2. He was turning my attention from weapons and explosives to a scaleable activity that promotes controlled strength and noise.

The day after Christmas on my 13th birthday I was the proud custodian of a Roland Electronic Drum-kit and conforming to the stereotype, had also managed to lose those previously acquired drum sticks.

2007. Australia

A grumpy year and in ritual with family tradition decided it was time for us to move again.

Welcome to Byron Bay, Australia! Cheer up, slow down and chill out. For the first year it felt more like an extended holiday than a move. A certain haze envelops this area and depending on routine some may experience it differently but what struck me even at 14 was the distorting pace at which things moved. Days and weeks rolled all over each other and in comparison to N.Z. the mild seasonal changes were the only grip I had of passing time.

Without a moments disagreement I was enrolled another Steiner school. It was a big part of why we made the move, or at least how it was justified (not that it had to be given the beaches and lifestyle) I had been through 5 public and 1 private since my art-filled primary days and was excited to be back in my element. Music began to dominate my life with rehearsal spaces after school and during breaks allowing the noise most homes couldn’t tolerate.

I graduated in 2010 through a cloud of smoke and moved to Melbourne the year after to clear the air. New friends embraced and old friends loosened their grip. School cradled a lot of relationships that were stress-tested in the real world and what I still find amazing is how bonds formed over years can be severed in seconds. One sentence wielding the power to discredit countless loyalties.

As can happen in life, things don’t always work as expected. A band grew out of the failure that was my first business and to be honest I think I dodged a bullet. I only recently came to head with the fact that what started as fun project has evolved into a passion project with an opportunity to touch the lives of many. So from the ashes TORA did rise but the sky was high and we were still flirting with the idea of flight.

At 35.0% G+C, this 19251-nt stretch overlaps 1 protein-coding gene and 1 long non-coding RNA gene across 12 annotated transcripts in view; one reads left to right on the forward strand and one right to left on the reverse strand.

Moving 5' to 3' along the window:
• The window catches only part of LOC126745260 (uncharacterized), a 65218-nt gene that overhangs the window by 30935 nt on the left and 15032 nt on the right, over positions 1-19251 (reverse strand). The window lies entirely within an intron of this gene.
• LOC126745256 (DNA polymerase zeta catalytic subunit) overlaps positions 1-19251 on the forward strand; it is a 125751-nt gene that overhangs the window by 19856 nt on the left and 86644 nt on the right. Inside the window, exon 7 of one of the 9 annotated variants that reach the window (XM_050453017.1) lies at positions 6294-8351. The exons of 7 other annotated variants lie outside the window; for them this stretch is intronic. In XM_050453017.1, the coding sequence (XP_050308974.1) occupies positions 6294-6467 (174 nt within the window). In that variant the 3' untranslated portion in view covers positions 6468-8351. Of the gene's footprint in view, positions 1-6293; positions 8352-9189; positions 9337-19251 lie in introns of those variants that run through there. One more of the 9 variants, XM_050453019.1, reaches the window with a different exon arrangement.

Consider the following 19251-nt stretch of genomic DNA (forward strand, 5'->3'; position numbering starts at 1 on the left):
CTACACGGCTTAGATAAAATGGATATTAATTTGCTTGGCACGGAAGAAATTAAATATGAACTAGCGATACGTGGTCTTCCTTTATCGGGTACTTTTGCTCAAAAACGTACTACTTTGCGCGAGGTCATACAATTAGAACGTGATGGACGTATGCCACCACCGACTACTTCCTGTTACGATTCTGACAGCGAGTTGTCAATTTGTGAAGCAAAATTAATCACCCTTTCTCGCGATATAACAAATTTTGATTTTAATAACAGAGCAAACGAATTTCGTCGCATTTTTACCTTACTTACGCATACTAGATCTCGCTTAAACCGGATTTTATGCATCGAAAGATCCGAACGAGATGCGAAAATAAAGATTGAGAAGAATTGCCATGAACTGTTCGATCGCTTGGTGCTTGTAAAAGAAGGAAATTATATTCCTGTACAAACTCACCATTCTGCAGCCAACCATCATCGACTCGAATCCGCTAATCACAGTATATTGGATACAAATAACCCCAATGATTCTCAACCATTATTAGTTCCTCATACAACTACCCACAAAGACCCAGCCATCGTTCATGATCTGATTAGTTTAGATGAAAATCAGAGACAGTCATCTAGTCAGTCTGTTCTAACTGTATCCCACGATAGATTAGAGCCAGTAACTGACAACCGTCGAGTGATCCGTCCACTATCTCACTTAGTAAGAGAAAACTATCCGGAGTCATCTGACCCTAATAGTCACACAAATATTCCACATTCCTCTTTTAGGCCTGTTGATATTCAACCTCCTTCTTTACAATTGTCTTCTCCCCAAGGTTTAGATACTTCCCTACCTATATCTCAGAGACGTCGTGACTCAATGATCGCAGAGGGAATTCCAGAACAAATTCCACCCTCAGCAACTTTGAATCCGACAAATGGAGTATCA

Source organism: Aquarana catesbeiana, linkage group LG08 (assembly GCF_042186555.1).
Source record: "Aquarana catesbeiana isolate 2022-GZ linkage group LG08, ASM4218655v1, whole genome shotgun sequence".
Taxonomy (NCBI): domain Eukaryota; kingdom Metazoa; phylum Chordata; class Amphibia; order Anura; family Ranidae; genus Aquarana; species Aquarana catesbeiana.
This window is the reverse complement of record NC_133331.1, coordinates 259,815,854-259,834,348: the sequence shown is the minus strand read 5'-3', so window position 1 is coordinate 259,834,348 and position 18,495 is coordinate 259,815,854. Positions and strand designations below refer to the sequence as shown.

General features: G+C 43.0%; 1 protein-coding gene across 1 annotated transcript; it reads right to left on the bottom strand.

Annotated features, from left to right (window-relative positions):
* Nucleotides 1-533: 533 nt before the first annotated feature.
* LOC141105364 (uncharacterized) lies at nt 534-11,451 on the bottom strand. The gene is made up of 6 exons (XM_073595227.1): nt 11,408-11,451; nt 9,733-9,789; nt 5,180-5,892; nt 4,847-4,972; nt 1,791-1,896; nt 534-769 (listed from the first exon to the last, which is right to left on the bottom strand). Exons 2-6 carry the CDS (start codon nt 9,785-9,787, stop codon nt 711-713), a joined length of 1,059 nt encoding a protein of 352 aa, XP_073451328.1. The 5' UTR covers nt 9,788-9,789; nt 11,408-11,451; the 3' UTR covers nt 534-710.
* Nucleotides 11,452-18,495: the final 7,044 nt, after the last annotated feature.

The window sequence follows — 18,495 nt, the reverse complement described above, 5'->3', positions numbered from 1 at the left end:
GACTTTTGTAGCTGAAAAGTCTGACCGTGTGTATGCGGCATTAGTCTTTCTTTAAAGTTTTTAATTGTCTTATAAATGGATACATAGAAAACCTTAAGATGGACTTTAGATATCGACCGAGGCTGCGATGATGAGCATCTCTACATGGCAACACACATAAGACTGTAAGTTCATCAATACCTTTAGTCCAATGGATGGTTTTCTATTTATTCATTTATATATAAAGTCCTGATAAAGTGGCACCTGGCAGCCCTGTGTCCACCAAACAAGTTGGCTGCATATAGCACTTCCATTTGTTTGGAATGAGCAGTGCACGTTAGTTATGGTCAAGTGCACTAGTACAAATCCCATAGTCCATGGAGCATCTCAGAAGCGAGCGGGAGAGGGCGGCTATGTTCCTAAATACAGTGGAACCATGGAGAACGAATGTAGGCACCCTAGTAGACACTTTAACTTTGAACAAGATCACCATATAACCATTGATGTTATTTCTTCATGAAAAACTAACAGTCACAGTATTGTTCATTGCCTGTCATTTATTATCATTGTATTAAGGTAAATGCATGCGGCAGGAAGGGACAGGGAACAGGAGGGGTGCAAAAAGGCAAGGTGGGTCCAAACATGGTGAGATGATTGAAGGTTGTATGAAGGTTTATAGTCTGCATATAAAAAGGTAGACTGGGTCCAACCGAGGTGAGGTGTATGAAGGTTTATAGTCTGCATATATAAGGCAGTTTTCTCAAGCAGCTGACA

2015. Europe

Refraining from too much deliberation the preceding years had been difficult. The strength of family bonds were stress tested and prior financial stability was lost. Perhaps each fed into the other and soon I found myself fragmented, chasing success in various jobs and in a state of frequent depression and anxiety. Feelings I used to find a reprieve from within the family home, we’re now exacerbated by it. 

Sometimes in life to run away from adversity is the only sensible option but the act of running can leave ripples of regret as we know ourselves capable of facing, and conquering difficulties. Better then, the gift a of deus ex machina to alter circumstance without the weight of regret. This involuntary liberation came as an opportunity to embark on a world tour with TORA and we readily accepted. 

An eroding relationship ended, family difficulties were left behind and with a bank balance I knew wouldn’t sustain me, we set off. 

The eight months that followed were filled with joy and catastrophe, love and hate, loss and discovery… A truly memorable experience with good friends and a shared musical purpose. I should take the time to immortalise it all but that is beyond the scope of this bio as it deserves more time than I currently have. Suffice to say, I felt important changes precipitate as the journey unfolded and returned to Australia anew.